تکامل مشترک محصول، تولید و تصمیم گیری های زنجیره تامین، و ظهور استراتژی تولید
|کد مقاله||سال انتشار||تعداد صفحات مقاله انگلیسی||ترجمه فارسی|
|10754||2009||12 صفحه PDF||سفارش دهید|
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Publisher : Elsevier - Science Direct (الزویر - ساینس دایرکت)
Journal : International Journal of Production Economics, Volume 121, Issue 2, October 2009, Pages 301–312
In this paper, adopting the necessary evolutionary economics perspective, we investigate how manufacturing strategy emerges as a result of a coordinated search in the three correlated fitness landscapes of product, production and supply chain decisions. In a complex evolving systems view, product, production system and supply chain requirements, which are used to define manufacturing strategy performance objectives, are also thought to constitute, in a dialectic fashion, decision variables for achieving these objectives. Using a system dynamics simulation model of a resource-based view of operations-driven competition, we have investigated the effect of two contextual variables (underlying pattern of interaction among tasks/decisions, and limits of managerial ability), and three organisational structure ones (tasks/decision decomposition, incentives system, and degree of vertical hierarchy) on the efficiency and effectives of the overall manufacturing strategy process. The contribution of the paper is twofold: first, simulation results justify empirical views and provide new insights on the effect of organisation in the manufacturing strategy as an evolutionary process, and secondly, by combining complex systems science with the resource-based view of strategic management, it presents a novel methodological stance for investigating complex issues involved in this area.
1.1. A resource-based perspective of manufacturing strategy In the academic literature, as well as in practice, there is more or less consensus in what constitutes the content of manufacturing (or more broadly, operations) strategy. Manufacturing strategy objectives are defined around the generic areas of cost, flexibility, quality, dependability (on-time-delivery) and speed (Hill, 2000, Mills et al., 2002, Slack and Lewis, 2002 and Acur et al., 2003). Decision areas and related activities for achieving these objectives have been categorised by Hayes and Wheelwright (1984) into structural (amount, timing and type of capacity, size, location and specialisation of facilities, direct process technology (equipment, level of automation, linkages), and level and type of integration (vertical–horizontal, forward–backward, extent, balance)) and infrastructural, i.e. human resources (skills, wages policies, social environment), quality practices (systems and control), production planning and control procedures (decision rules, indirect process technologies, centralisation), as well as general organisational attributes (structures, roles, interfaces and interconnections). The majority of manufacturing strategy scholars adheres to this list, sometimes with some additions and modifications, in proposing/prescribing (their own) manufacturing strategy formulation processes, or in describing processes identified by empirical research ( Joseph, 1999, Quezada et al., 1999, Hill, 2000, Avella et al., 2001, Mills et al., 2002 and Demeter, 2003). The basic structure of the content of manufacturing strategy has survived the paradigm shift that occurred over the last years in the field of strategic management. In the move from “market-based” to “resource-based” competition, the role of manufacturing/operations as the basis of competitive advantage has been augmented since the development and leverage of resources depend on operational capabilities deeply anchored within business processes and organisational routines (Gagnon, 1999). Resources, capabilities and core competences are now, directly or indirectly, associated with the traditional operational objectives and linked to the above decision areas which were originally connected with the market perspective. Nevertheless, the association of the resource-based view (RBV) to organisational knowledge assets and processes implies a different, more important role, for the organisational attributes of the manufacturing function and its periphery. In the resource-based view, organisational attributes are not only the outcome of manufacturing strategy. They are also the link that connects the content to formulation processes. As Slack and Lewis (2002) point out, organisational design is both output and input of the strategy process. The outcome of the process determines the internal organisation of resources, whereas, at the same time, the organisation's structure provides the mechanics by which strategy is formed. In other words, the organisational design provides the context in which manufacturing and operations strategy is formulated. Organisations, including manufacturing functions, are complex entities composed of tightly interdependent and mutually supportive and/or conflicting elements (Miller and Friesen, 1984) exhibiting systemic properties. As a result, the effectiveness and the efficiency of managerial processes rely heavily on the degree of understanding of the systemic nature of organisational design (Rivkin and Siggelkow, 2003 and Siggelkow, 2003). 1.2. The organisational attribute of manufacturing strategy So far, the role of organisation in manufacturing strategy has been undermined and such issues have been considered only as secondary “organisational infrastructure” decisions (Gagnon, 1999), usually treated at the operational level, i.e. only as outcomes of decision process (e.g. Mertins and Jochem, 2005). As far as the strategy process is concerned, a limited number of research efforts have concentrated on micro-level analyses of “rational”/analytic processes and their organisational attributes, where project management and collaboration issues prevail (Joseph, 1999, Platts et al., 1996, Platts et al., 1998 and Hill, 2000; Mills et al., 2002, Tan and Platts, 2004 and Karacapilidis et al., 2006). The lack of research on macro-level considerations, in both time and scope, may be attributed to historical reasons, since in the past organisations were simpler and manufacturing strategy was mostly dominated by the “pure” production function's requirements. However, the shift of interest in competition and economic growth from prices to product innovation, on the one hand, and the globalisation of sourcing and supply on the other, have increased the importance of the innovation/new product development (NPD) and the supply chain management functions, respectively, to the same level with production. Although all three functions could be put under the same umbrella of operations, structurally they constitute autonomous organisational entities and their strategic management, in the framework of resource-based competition, implies the development and leverage of distinct resources and capabilities, frequently by executing restricting and/or conflicting organisational processes. As a result, the overall manufacturing strategy process becomes a much more complex coordinated process. The complexity of strategic processes in the new forms of organisation has been recognised in the domain of strategic management and new more dynamic and eclectic (evolutionary and organic) approaches that divert from rational unitary actor models have been introduced (Nelson and Winter, 1982, Beinhocker, 1999 and Farjoun, 2002). Manufacturing and operations strategy research has not followed this path so far, and studies from the evolutionary perspective are very rare (Parente, 1998 and Pandža et al., 2003) with only very few exceptions (for instance, McCarthy, 2004 and Rose-Anderssen et al., 2004; Adamides and Voutsina, 2006). Undoubtedly, however, this perspective could provide useful insights on how strategy and performance at the functional level are determined as a result of cognitive and organisational structures and processes, and how they interact over time, rather than what determines them in static and controlled situations. This direction of research could contribute to the understanding of how the interaction over time of decisions/activities and resources of the three aforementioned organisational units in different organisational structures and under different organisational contexts results in emerging outcomes at the level of operations strategy. Towards this end, the aim of the paper is to develop theoretical perspectives on the role of organisational design and context on the efficiency and the effectives of manufacturing strategy process as a coordinated effort of organisational unit capabilities development. Methodologically, our research is explorative and experimentive in nature. Beginning with the functional decomposition of manufacturing-related decisions into three strategic capability clusters (product development, production, supply chain) with their associated decision sets, we have developed a novel dynamic model of decision-making and capability accumulation. The model diverts from typical complex-adaptive system models used in similar research settings, which, however, concern a market-based view (e.g. Rivkin and Siggelkow, 2003) in that, in addition to decisions/activities, it models resource and capability accumulation for being closest to the reality. Moreover, in comparison to other modelling efforts (e.g. Kauffman et al., 2000), it represents a co-evolutionary situation rather than a purely evolutionary one. The system dynamics model constructed can be considered as a second-order model for theory building, rather than a first-order one which is usually employed for theory testing (Larsen and Lomi, 2002). The model was simulated under different organisational design and context parameter settings to investigate how manufacturing strategy emerges as a result of a coordinated search for fitness in the three correlated fitness/performance landscapes of product, production and supply chain decisions. Following, in Section 2, we discuss conceptual issues of manufacturing strategy and organisational design which constitute the plausible narrative on which the model is based. In Section 3, the model of the manufacturing strategy process is presented, whereas in Section 4, we describe the simulations executed and discuss the results obtained. Section 5 closes the paper by drawing the conclusions of this research effort.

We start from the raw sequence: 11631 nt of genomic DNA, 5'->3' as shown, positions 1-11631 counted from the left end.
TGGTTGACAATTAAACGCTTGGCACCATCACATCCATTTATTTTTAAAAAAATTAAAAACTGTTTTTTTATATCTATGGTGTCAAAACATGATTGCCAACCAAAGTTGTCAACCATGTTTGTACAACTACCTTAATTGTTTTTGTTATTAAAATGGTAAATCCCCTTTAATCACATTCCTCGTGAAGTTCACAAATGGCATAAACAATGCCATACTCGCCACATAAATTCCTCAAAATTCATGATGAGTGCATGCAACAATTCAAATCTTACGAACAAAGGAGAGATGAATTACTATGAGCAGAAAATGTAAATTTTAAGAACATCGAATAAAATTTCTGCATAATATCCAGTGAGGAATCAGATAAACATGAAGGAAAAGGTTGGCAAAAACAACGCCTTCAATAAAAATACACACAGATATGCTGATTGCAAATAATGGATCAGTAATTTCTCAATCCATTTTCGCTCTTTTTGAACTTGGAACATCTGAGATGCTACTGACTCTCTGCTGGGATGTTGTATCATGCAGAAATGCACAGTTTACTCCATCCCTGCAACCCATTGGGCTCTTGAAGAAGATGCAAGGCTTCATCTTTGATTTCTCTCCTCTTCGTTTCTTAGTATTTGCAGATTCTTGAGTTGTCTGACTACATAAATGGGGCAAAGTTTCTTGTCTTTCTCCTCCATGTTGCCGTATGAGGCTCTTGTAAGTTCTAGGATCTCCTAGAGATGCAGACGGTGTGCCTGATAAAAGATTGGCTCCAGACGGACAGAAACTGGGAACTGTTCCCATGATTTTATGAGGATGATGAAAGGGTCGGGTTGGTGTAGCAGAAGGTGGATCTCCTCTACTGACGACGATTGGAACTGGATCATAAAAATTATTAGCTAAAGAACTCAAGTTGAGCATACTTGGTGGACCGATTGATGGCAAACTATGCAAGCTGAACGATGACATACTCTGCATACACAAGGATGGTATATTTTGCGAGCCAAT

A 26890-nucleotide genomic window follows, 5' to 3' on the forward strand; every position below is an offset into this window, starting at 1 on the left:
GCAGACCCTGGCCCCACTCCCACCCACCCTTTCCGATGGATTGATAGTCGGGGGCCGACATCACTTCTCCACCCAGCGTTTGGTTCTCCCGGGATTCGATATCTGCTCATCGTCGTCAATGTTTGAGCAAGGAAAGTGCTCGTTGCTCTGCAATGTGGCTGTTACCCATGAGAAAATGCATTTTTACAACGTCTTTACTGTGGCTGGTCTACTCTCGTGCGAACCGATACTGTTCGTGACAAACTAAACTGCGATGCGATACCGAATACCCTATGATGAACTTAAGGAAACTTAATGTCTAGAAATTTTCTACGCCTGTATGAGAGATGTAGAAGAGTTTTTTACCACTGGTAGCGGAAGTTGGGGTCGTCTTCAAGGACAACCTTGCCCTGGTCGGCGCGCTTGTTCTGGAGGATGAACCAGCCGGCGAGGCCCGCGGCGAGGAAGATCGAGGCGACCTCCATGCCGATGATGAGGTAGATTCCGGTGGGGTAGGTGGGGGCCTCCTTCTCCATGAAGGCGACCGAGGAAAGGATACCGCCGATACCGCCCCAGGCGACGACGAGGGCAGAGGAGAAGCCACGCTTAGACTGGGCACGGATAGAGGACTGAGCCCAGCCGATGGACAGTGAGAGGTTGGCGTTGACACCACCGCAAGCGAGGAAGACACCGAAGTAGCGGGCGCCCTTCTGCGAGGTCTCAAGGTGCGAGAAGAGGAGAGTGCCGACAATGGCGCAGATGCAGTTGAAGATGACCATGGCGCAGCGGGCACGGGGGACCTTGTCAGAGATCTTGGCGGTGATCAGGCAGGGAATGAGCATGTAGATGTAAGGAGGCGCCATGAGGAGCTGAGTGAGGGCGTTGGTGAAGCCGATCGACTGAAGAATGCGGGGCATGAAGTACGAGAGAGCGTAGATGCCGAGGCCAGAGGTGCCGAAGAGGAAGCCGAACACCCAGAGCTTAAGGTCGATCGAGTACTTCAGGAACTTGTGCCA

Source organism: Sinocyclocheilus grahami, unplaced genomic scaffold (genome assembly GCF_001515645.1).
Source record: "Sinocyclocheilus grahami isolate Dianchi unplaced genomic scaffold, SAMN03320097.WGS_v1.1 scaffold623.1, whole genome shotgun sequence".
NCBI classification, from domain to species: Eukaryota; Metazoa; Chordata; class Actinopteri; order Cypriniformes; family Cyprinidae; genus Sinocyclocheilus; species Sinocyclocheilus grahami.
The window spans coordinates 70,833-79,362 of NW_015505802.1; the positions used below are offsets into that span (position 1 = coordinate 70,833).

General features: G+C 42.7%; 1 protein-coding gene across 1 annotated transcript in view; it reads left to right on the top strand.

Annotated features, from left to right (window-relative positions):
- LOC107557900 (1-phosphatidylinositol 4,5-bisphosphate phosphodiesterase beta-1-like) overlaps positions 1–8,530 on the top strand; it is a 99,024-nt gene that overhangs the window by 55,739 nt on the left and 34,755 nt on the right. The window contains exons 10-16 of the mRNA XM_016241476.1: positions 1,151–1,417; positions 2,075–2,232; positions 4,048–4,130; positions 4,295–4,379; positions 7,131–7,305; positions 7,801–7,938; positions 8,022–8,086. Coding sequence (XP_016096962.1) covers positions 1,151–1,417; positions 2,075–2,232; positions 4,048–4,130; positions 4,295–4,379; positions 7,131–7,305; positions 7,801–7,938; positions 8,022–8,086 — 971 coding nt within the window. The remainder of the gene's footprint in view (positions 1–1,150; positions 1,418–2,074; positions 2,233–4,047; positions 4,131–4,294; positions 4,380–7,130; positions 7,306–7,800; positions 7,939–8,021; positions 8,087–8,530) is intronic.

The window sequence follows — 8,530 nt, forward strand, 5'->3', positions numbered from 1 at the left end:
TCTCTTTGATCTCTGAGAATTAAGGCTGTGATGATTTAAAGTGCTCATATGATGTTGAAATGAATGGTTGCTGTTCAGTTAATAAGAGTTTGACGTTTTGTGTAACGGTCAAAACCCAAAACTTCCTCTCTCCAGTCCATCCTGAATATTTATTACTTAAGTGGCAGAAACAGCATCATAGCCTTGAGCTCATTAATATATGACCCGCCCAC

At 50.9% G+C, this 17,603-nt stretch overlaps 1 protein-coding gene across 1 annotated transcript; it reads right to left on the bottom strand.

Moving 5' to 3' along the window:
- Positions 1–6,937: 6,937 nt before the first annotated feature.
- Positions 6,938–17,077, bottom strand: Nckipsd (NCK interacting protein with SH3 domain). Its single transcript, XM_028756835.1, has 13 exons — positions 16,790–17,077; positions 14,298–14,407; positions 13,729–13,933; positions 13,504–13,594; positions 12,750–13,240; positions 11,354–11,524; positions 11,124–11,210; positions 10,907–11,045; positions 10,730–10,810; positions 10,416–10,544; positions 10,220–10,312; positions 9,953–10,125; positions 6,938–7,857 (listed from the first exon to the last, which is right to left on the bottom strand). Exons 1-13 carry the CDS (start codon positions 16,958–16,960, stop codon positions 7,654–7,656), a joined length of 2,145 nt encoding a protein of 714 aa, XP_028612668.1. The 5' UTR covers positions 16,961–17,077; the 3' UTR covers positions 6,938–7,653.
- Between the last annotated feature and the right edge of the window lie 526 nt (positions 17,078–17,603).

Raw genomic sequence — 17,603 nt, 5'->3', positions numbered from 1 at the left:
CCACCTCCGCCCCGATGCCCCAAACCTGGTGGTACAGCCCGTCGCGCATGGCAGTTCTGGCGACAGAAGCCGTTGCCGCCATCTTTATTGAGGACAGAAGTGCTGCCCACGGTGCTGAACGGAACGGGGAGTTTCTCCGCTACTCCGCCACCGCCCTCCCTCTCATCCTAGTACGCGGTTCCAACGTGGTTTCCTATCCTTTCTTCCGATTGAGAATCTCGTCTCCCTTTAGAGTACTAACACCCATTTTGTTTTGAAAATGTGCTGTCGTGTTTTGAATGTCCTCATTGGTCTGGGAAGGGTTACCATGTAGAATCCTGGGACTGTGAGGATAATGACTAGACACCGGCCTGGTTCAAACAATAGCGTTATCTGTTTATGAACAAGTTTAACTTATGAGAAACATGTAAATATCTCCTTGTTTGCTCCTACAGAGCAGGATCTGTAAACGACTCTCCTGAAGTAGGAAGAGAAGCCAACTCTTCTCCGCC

نتیجه گیری انگلیسی
The rise of resource-based competition, the globalisation of sourcing and supply, and the move towards innovation-based economies impose the necessity for a new, complementary stance on the manufacturing/operations strategy process. Production, new product development and supply chain organisational units contribute equally to this functional strategy that has to be updated continuously as internal and external organisational conditions change very fast. Clearly, manufacturing/operations strategy is a dynamic process that has to be considered wide enough in both time and scope, not just a patchwork of independent static decisions. In addition to the ways each units develops its capabilities, the interaction of the three organisational units, and consequently the co-evolution of their strategic capabilities is a challenging task that requires a thorough investigation too. Towards this end, the contribution of the research presented in this paper lies along two dimensions. In the first, the simulation results justify empirical views and provide new insights on the effect of organisation in the manufacturing strategy process which may complement available knowledge on the content of operations strategy, as well as micro-level analyses of the process. In the second, the combination of complex systems science with the resource-based view of strategic management in a system dynamics model provides a novel methodological stance for investigating more complex issues involved in manufacturing and operations strategy. We believe that the interplay of this approach with methodologies of more empirical flavour which take into account specific contextual issues (i.e. how the three units interact in specific situations) can supply operations management with a methodological basis for researching its organisational and behavioural aspects at a more detained level. Our current work is in this direction.